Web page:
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Revealing the Facts About Fentanyl and Overdose

Fentanyl is being laced into street drugs across the greater Prince William County area. Fentanyl is undetectable and untraceable, which means it’s causing a spike in teen overdoses.

Stay safe by knowing the risks and what to do in case of an overdose.

Which Drugs Are Being Laced?

Drugs have different kinds of street names. You might be familiar with some of them. One thing they all have in common? They’re being laced with deadly fentanyl that can kill you almost instantly.


Oxys Also known as:

Oxycodone, M30s, Blues, M-boxes

Emojis that represent both oxys and percs.


Percs also known as:

Percocet®, Perc 30s, Jumps, Skittles, O.C. Dirty Birds

Emojis that represent both oxys and percs.


BENZOS Also known as:

Bars, Bricks, Benzodiazepines

Emojis that represent both benzos and Xanax.


Xanax® Also known as:

Xanies, Zanbars, Z-bars

Emojis that represent both benzos and Xanax.


Adderall® also known as:

Addies, Uppers, Bennies,  Speed, Truck Drivers

Emojis that represent Adderall.


Coke Also known as:

Cocaine, Crack, Bump, Blow

Emojis that represent coke.


Heroin Also known as:

China White, Dope, H, Smack

Emojis that represent heroin.


METH ALSO known as:

Glass, Ice, Speed

Emojis that represent meth.


Weed Also known as:

Pot, Cannabis, Bud, Mary Jane

Emojis that represent weed.

Would You Know If a Friend is Overdosing?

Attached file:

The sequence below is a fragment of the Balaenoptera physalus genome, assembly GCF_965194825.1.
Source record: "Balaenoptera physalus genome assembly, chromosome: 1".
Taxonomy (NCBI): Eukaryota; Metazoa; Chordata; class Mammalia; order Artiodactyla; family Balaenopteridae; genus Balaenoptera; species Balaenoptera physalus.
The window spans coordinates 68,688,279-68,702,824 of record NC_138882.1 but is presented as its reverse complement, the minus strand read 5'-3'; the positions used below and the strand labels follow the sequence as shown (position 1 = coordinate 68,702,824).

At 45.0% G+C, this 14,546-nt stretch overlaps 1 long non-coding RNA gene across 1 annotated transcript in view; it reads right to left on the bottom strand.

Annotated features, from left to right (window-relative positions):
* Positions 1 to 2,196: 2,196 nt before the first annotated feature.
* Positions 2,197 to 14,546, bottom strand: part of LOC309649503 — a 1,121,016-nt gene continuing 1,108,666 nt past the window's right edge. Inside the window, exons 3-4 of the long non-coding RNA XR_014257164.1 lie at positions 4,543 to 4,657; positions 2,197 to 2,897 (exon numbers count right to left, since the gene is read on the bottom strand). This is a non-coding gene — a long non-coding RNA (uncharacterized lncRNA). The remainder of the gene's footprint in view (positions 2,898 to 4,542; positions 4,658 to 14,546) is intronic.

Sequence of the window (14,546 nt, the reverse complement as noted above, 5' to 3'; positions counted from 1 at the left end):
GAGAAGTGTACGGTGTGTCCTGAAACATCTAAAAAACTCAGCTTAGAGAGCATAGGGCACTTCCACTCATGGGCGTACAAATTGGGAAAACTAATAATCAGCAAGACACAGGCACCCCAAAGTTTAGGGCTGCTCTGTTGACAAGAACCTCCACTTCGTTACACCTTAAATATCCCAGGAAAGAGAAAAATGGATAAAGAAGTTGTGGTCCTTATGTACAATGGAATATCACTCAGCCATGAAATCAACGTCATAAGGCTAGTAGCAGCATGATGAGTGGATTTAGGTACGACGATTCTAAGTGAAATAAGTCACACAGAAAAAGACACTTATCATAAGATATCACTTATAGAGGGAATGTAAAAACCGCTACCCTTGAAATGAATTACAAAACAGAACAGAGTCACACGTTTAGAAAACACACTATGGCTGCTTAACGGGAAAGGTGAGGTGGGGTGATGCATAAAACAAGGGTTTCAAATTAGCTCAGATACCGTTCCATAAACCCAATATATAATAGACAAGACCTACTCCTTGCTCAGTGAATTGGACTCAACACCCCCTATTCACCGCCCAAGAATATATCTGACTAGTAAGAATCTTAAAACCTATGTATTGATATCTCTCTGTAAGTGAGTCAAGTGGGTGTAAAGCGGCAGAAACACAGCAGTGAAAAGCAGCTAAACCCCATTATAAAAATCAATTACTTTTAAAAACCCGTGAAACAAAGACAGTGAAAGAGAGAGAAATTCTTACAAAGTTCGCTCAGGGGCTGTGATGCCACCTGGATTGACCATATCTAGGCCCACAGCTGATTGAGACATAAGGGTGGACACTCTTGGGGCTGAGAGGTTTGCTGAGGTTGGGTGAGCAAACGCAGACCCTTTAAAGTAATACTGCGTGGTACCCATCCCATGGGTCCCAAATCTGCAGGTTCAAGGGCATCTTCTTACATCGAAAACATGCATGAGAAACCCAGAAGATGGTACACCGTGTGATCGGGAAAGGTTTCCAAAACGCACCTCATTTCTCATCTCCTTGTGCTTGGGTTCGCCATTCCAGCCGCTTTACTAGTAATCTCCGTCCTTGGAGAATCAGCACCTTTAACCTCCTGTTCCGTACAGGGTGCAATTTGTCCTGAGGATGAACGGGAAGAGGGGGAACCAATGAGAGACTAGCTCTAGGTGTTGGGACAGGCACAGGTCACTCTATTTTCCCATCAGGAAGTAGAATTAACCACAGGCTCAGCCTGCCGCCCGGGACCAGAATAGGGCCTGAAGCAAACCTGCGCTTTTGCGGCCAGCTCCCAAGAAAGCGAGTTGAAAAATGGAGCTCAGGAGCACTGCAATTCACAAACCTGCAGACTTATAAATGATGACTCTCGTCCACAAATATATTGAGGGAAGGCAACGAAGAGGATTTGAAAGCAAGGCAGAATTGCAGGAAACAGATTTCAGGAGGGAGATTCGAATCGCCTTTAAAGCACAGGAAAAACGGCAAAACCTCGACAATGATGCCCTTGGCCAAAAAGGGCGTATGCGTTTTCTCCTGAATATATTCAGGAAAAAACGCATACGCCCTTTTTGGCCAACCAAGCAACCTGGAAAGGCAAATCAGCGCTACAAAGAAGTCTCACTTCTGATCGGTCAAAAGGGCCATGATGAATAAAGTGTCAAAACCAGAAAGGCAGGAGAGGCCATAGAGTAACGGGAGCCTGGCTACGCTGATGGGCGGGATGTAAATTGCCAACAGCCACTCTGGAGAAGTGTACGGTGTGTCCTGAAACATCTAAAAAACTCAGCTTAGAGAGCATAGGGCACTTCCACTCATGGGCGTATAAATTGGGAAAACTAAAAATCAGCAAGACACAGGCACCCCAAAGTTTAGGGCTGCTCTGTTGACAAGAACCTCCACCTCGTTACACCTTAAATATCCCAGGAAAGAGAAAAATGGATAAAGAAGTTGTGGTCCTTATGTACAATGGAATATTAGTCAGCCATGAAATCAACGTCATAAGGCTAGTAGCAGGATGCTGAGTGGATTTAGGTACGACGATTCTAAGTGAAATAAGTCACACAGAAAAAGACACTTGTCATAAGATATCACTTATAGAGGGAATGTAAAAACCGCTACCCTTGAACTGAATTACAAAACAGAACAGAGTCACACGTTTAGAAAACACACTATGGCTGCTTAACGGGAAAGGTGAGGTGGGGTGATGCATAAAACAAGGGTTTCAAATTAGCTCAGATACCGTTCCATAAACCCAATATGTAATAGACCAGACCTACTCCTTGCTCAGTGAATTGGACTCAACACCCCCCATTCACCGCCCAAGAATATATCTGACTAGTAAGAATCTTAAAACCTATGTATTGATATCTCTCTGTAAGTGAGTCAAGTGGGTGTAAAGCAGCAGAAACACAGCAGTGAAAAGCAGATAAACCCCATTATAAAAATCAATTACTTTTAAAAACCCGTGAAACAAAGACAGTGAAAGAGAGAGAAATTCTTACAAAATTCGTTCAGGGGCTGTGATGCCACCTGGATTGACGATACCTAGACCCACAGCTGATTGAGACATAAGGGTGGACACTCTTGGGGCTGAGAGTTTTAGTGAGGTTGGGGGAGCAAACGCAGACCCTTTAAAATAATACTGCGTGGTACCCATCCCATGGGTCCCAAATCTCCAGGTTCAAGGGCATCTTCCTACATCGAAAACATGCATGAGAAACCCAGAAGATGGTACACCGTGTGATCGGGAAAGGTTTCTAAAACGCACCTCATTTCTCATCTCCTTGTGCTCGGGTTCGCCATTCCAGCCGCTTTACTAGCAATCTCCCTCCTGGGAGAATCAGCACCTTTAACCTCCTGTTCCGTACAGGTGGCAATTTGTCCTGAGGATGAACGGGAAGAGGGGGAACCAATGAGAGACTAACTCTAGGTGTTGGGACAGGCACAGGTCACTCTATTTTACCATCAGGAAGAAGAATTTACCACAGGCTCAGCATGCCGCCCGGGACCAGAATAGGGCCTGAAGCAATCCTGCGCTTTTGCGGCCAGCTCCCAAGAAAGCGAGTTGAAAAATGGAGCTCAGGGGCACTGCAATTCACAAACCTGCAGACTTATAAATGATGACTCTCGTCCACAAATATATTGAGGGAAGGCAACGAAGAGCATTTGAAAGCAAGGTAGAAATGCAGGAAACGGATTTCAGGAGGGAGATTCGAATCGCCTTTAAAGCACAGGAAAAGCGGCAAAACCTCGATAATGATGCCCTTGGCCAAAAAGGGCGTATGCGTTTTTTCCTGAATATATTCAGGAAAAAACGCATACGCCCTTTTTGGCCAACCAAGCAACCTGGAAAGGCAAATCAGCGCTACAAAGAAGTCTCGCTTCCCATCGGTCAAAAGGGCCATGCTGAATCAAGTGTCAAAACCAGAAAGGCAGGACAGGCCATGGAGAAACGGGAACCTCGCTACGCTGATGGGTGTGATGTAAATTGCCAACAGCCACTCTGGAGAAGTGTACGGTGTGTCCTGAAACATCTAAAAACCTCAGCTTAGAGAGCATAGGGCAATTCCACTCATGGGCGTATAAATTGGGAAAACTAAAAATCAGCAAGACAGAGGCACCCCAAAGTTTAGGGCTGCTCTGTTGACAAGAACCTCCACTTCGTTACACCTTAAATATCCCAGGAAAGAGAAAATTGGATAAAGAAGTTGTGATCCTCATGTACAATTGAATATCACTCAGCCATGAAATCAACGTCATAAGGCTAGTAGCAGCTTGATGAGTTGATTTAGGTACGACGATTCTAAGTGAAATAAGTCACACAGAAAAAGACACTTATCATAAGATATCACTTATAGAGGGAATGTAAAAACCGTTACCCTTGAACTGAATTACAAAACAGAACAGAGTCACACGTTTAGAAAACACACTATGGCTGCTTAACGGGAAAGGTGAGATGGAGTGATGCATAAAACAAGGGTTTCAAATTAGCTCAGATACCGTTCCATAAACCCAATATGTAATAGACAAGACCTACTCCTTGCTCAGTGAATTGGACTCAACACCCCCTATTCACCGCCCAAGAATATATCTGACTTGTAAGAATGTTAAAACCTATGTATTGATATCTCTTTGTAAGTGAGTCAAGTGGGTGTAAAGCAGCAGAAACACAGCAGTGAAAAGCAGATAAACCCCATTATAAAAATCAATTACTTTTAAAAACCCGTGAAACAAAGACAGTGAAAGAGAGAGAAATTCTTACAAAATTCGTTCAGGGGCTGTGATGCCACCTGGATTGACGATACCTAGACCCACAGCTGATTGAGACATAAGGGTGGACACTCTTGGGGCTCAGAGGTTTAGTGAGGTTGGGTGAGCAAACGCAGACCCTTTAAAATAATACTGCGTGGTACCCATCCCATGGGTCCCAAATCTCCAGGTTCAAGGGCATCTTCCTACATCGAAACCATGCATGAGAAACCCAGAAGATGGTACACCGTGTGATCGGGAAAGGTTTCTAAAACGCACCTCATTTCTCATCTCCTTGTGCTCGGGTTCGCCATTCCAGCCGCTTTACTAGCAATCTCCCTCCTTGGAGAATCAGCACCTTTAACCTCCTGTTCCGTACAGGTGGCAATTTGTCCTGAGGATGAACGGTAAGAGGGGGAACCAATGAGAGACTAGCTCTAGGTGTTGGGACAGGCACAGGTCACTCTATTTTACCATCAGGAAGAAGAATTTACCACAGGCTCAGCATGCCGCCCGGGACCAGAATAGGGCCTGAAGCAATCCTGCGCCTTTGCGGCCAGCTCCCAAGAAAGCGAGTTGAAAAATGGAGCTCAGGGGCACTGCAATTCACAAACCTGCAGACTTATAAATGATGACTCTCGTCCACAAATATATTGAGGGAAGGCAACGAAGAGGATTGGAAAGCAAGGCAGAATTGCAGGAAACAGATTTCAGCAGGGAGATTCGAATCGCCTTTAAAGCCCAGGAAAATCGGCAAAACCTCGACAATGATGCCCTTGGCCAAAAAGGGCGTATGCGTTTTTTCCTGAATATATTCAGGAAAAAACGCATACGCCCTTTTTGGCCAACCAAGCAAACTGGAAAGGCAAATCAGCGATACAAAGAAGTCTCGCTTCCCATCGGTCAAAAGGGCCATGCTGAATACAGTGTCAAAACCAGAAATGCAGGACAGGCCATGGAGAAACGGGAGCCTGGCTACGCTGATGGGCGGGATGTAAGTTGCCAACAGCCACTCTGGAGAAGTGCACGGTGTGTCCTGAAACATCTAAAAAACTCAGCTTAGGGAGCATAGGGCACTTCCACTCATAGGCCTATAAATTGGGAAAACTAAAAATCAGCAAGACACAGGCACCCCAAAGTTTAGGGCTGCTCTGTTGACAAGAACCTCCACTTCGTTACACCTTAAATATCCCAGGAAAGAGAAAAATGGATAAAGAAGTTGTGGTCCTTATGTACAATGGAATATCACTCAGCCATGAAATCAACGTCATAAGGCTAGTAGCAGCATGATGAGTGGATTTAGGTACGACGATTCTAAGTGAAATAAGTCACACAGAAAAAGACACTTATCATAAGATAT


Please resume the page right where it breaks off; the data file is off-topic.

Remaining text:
A fentanyl overdose is super tricky to spot. That’s because it can look like someone’s just asleep on a couch. To know if they’re overdosing, ask yourself…

Are They Unresponsive?

Do they not wake up if you shake them and call their name?

Are They Struggling for Breath?

Does their breathing sound like gurgling or snoring?

If you answered “Yes,” or even if you’re not sure, call 911 immediately no matter what.

Carry Naloxone.
Carry Naloxone.
Carry Naloxone.

Overdoses are happening in the greater Prince William County area at a higher rate than ever before. Carrying naloxone (you may know it as NARCAN®) gives you the chance to save your friend’s life. Naloxone is an easy-to-use nasal spray that can reverse a fentanyl overdose.

Where to get it

  1. Your local pharmacy
  2. Join a free training at REVIVE
Find out more about Youth Services in greater PWC

Save a Life, Stop an Overdose

If a friend is overdosing, get them help as fast and as calmly as possible.

Step 1

Call 911

Put the phone on speakerphone and place it on the ground.

Step 2

Give Naloxone

Place in nose.
Press the device.
Repeat if needed.

Step 3

Start Breaths

Help them breathe with mouth-to-mouth rescue breathing until medics arrive.

Step 4

Wait for Help

If they are breathing, stay with them and check in on how they are doing until help arrives.

Should I Carry Naloxone?

Question 1 of 2

Do you see friends use substances like pills or powders when you hang out together?

This website is brought to you by Prince William County Community Services.